Why are we so afraid to talk about depression, anxiety, or even substance abuse? These are all diseases of the brain yet we avoid talking about them like we avoid telling Donald Trump about his hair.
When my wife woke me up one night last year she told me that she felt dizzy, sick and that her chest was pounding. Here’s what I did NOT say: “Honey, just go back to sleep. I’m sure you’ll have a different outlook in the morning.” Instead, we jumped out of bed, got dressed and broke a few traffic laws racing to the emergency room where doctors discovered she had a heart arrhythmia.
Two years ago I came home feeling sick and suddenly began throwing up. I felt excruciating pain in my abdomen. My wife did NOT say to me: “Darling, there are a lot of people who are suffering way more than you are right now. Just try to snap out of it.” Instead, she ordered me to get into the car and she broke a few traffic laws racing to the emergency room where doctors discovered I had a kidney stone.
So why is it that when we notice a spouse, a child, or a colleague who is in the same sort of pain from sadness, worry or substance abuse – most of us are afraid to take action.
Think about this scenario -- you are walking by a colleague’s office and you notice he looks pretty pale. You stop and ask him how he’s doing. He says, “I feel short of breath and I have stabbing pains in my chest.” You don’t just walk on and say, “Hope you’re feeling better soon.” No! You call 911 right now. Because you recognize the signs of a heart attack. We all know the signs of a heart attack.
Same scenario but different symptoms -- you are walking by a colleague’s office and you notice he doesn't look well. You walk in and sit down. “How are you feeling, you look a little pale?” “Oh. I haven’t been sleeping well these past few nights and I just don’t have an appetite. I feel a little hungover today too.” You laugh it off and tell him you hope he feels better tomorrow? NO! You’ve just heard someone tell you that he is suffering with a serious emotional problem – could be depression, could be anxiety, could even be an addiction. So what do you do now? In the first scenario it was clear -- Call 911. But what about now. Do you know the signs of depression, anxiety or addiction?
That’s the problem. Most of us feel very comfortable talking to someone about a heart problem but we get all freaked out and weird talking about a brain problem. The heart and the brain are both organs of the body that can have a disease which left untreated have a fatal consequence.
I am now going to tell you how to become better informed. There’s two ways to do this:
You can google it! Well sort of – You can go to our website: www.wecarepeople.org and click on the Resources tab and scroll down to www.helpguide.org this is a wonderful site that is full of information about signs, symptoms and even tips on what to say and what not to say. You can also click on our Agencies tab and discover how many services are available right here.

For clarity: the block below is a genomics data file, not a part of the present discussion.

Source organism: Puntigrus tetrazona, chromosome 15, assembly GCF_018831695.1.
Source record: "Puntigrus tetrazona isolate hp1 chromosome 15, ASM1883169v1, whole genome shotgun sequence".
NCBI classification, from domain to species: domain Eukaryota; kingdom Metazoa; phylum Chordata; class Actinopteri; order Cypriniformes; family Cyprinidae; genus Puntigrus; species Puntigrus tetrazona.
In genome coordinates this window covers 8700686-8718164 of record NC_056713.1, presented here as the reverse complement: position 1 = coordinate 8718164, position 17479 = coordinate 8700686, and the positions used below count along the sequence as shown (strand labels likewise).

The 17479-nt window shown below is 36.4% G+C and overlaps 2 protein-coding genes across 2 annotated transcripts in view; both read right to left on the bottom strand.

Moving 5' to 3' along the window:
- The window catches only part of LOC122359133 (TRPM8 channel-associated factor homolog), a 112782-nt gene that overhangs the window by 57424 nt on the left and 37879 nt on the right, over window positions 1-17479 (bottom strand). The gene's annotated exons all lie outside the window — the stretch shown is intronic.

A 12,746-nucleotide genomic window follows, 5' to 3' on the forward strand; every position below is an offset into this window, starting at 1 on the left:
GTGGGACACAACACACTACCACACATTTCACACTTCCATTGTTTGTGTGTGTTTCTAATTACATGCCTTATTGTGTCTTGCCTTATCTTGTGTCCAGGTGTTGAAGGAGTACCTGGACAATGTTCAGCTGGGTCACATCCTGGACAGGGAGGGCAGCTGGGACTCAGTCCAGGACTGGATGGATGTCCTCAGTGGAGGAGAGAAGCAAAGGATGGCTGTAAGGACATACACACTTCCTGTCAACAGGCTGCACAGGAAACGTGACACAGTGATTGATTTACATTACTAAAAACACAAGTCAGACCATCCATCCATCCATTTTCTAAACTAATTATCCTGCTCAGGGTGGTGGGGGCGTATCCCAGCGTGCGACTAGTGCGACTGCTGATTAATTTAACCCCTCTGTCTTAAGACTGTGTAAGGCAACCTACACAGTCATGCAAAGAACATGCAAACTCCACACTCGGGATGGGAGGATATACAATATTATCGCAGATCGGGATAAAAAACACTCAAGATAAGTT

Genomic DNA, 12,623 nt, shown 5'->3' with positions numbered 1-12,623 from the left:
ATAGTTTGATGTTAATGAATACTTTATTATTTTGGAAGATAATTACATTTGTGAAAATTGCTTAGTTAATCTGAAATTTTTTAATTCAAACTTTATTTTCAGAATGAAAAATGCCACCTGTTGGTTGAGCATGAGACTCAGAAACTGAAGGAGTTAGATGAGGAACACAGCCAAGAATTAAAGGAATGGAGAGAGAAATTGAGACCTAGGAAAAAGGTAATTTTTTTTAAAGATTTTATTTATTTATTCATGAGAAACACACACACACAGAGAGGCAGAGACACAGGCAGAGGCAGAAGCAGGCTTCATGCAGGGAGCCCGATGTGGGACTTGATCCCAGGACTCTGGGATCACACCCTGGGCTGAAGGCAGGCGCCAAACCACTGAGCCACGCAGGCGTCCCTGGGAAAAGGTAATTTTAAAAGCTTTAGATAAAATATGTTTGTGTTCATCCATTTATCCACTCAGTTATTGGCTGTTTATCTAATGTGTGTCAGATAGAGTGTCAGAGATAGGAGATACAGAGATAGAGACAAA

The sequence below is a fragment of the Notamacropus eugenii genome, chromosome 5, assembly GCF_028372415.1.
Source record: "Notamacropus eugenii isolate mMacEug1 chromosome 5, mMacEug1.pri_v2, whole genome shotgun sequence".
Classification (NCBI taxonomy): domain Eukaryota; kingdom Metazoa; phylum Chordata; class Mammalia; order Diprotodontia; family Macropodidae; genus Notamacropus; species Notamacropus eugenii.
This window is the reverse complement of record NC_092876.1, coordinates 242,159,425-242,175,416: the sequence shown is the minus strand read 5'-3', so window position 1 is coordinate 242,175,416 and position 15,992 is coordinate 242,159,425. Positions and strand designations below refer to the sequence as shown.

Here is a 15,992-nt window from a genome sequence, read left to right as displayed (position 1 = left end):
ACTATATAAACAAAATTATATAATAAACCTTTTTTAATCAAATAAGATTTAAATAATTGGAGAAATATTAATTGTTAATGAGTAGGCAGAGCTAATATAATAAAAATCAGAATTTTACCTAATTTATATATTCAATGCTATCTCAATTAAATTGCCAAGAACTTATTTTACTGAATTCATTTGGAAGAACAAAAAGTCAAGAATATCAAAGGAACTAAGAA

Mental Health First Aid – is an internationally recognized 8 hour course we provide locally for anyone who wants to feel more comfortable reaching out to someone who might be experiencing an emotional difficulty. This course – just like first aid offered by the Red Cross – trains anyone (you don't have to be a therapist to help someone) on what to say and what to look for. Over 500 people in Allen, Auglaize, and Hardin counties have received the training and everyone who's taken the course loves it. Go to our website: www.wecarepeople.org and under the Initiatives tab click on Mental Health First Aid.
Look. Life throws stuff at us all the time. Some of it is good and some of it is bad. We all need a little help at times. Someone sitting down to talk, allowing us to open up even if it’s for a short while is such a gift. And we all have that ability to give someone a hand at a time when they might feel the load is just too much.
Don’t be afraid if the first response is not complete openness. It might take a little persistence, showing that you really do want to listen. And I am telling you that men need this most because men are just not used to talking about their feelings or having anyone reach out to give them permission to talk about their feelings. Yet men make up 95% of all completed suicides.
Recently two mothers called me asking for help. Their young adult children, one male and the other female had gone to seek help because they felt overwhelmed by intense feelings of worry, anxiety, and fear. Both of them were admitted to a hospital. These mothers called and asked me what they should do – it was their first experience with mental illness and it had struck close to home. I was so glad that they did. Both of these women reached out to their children with love and compassion. “Thank God your child is still alive and took the step to seek help,” I told them. Maybe there is a change happening in this generation of young people. Maybe they are beginning to accept that a disease of the brain is treatable just like any other organ of the body.
So quit being so weird about it!
There are lots of local resources.
Did you know about?